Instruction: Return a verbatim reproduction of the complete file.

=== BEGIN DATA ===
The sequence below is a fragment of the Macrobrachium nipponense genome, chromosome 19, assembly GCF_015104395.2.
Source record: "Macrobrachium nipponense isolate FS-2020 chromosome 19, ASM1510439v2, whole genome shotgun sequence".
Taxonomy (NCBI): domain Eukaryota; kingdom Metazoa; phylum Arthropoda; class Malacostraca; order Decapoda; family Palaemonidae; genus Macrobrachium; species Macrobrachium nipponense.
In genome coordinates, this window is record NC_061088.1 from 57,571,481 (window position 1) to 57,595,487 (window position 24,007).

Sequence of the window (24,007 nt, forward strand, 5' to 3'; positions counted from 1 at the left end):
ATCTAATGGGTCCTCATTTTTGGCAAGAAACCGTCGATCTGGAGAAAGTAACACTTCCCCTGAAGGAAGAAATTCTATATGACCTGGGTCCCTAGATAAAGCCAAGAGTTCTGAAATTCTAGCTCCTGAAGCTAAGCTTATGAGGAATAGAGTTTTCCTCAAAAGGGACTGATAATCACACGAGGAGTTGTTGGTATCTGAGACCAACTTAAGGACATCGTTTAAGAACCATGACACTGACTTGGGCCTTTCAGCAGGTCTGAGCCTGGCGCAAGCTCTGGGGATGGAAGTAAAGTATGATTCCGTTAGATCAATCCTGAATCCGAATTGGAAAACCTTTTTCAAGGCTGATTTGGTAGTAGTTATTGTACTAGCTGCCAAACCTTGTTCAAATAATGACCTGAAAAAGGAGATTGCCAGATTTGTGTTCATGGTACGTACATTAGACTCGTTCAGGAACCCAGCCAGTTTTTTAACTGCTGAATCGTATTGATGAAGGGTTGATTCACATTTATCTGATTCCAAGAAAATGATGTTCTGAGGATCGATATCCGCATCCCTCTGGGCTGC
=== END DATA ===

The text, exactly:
The sequence below is a fragment of the Macrobrachium nipponense genome, chromosome 19, assembly GCF_015104395.2.
Source record: "Macrobrachium nipponense isolate FS-2020 chromosome 19, ASM1510439v2, whole genome shotgun sequence".
Taxonomy (NCBI): domain Eukaryota; kingdom Metazoa; phylum Arthropoda; class Malacostraca; order Decapoda; family Palaemonidae; genus Macrobrachium; species Macrobrachium nipponense.
In genome coordinates, this window is record NC_061088.1 from 57,571,481 (window position 1) to 57,595,487 (window position 24,007).

Sequence of the window (24,007 nt, forward strand, 5' to 3'; positions counted from 1 at the left end):
ATCTAATGGGTCCTCATTTTTGGCAAGAAACCGTCGATCTGGAGAAAGTAACACTTCCCCTGAAGGAAGAAATTCTATATGACCTGGGTCCCTAGATAAAGCCAAGAGTTCTGAAATTCTAGCTCCTGAAGCTAAGCTTATGAGGAATAGAGTTTTCCTCAAAAGGGACTGATAATCACACGAGGAGTTGTTGGTATCTGAGACCAACTTAAGGACATCGTTTAAGAACCATGACACTGACTTGGGCCTTTCAGCAGGTCTGAGCCTGGCGCAAGCTCTGGGGATGGAAGTAAAGTATGATTCCGTTAGATCAATCCTGAATCCGAATTGGAAAACCTTTTTCAAGGCTGATTTGGTAGTAGTTATTGTACTAGCTGCCAAACCTTGTTCAAATAATGACCTGAAAAAGGAGATTGCCAGATTTGTGTTCATGGTACGTACATTAGACTCGTTCAGGAACCCAGCCAGTTTTTTAACTGCTGAATCGTATTGATGAAGGGTTGATTCACATTTATCTGATTCCAAGAAAATGATGTTCTGAGGATCGATATCCGCATCCCTCTGGGCTGC